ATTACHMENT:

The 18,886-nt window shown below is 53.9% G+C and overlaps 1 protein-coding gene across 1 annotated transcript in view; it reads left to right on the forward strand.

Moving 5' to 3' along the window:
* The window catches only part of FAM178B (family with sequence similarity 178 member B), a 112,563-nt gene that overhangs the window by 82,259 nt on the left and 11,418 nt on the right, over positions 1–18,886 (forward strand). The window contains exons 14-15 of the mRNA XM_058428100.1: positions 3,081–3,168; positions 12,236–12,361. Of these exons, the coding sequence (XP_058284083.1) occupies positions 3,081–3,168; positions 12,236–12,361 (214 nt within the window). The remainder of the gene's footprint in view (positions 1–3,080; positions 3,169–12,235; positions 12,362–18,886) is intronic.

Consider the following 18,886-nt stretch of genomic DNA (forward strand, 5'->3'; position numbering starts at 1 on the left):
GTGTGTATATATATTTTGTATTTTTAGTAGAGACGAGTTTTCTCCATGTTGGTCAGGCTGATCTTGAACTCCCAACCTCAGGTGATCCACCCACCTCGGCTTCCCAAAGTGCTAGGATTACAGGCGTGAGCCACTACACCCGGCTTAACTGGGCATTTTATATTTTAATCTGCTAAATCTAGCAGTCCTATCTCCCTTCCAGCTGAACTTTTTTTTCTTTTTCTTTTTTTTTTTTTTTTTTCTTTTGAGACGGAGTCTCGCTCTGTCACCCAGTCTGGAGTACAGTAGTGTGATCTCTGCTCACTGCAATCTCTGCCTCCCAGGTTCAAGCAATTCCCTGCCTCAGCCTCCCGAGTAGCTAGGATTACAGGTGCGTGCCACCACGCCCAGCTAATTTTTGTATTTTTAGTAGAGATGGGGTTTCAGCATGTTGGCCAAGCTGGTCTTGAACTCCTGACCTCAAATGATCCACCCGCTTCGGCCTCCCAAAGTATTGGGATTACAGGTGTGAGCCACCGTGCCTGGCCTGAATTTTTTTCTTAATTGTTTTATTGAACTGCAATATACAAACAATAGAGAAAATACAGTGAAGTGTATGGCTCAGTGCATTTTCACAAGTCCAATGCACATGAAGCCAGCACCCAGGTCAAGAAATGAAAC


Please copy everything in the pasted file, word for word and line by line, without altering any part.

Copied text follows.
The 18,886-nt window shown below is 53.9% G+C and overlaps 1 protein-coding gene across 1 annotated transcript in view; it reads left to right on the forward strand.

Moving 5' to 3' along the window:
* The window catches only part of FAM178B (family with sequence similarity 178 member B), a 112,563-nt gene that overhangs the window by 82,259 nt on the left and 11,418 nt on the right, over positions 1–18,886 (forward strand). The window contains exons 14-15 of the mRNA XM_058428100.1: positions 3,081–3,168; positions 12,236–12,361. Of these exons, the coding sequence (XP_058284083.1) occupies positions 3,081–3,168; positions 12,236–12,361 (214 nt within the window). The remainder of the gene's footprint in view (positions 1–3,080; positions 3,169–12,235; positions 12,362–18,886) is intronic.

Consider the following 18,886-nt stretch of genomic DNA (forward strand, 5'->3'; position numbering starts at 1 on the left):
GTGTGTATATATATTTTGTATTTTTAGTAGAGACGAGTTTTCTCCATGTTGGTCAGGCTGATCTTGAACTCCCAACCTCAGGTGATCCACCCACCTCGGCTTCCCAAAGTGCTAGGATTACAGGCGTGAGCCACTACACCCGGCTTAACTGGGCATTTTATATTTTAATCTGCTAAATCTAGCAGTCCTATCTCCCTTCCAGCTGAACTTTTTTTTCTTTTTCTTTTTTTTTTTTTTTTTTCTTTTGAGACGGAGTCTCGCTCTGTCACCCAGTCTGGAGTACAGTAGTGTGATCTCTGCTCACTGCAATCTCTGCCTCCCAGGTTCAAGCAATTCCCTGCCTCAGCCTCCCGAGTAGCTAGGATTACAGGTGCGTGCCACCACGCCCAGCTAATTTTTGTATTTTTAGTAGAGATGGGGTTTCAGCATGTTGGCCAAGCTGGTCTTGAACTCCTGACCTCAAATGATCCACCCGCTTCGGCCTCCCAAAGTATTGGGATTACAGGTGTGAGCCACCGTGCCTGGCCTGAATTTTTTTCTTAATTGTTTTATTGAACTGCAATATACAAACAATAGAGAAAATACAGTGAAGTGTATGGCTCAGTGCATTTTCACAAGTCCAATGCACATGAAGCCAGCACCCAGGTCAAGAAATGAAAC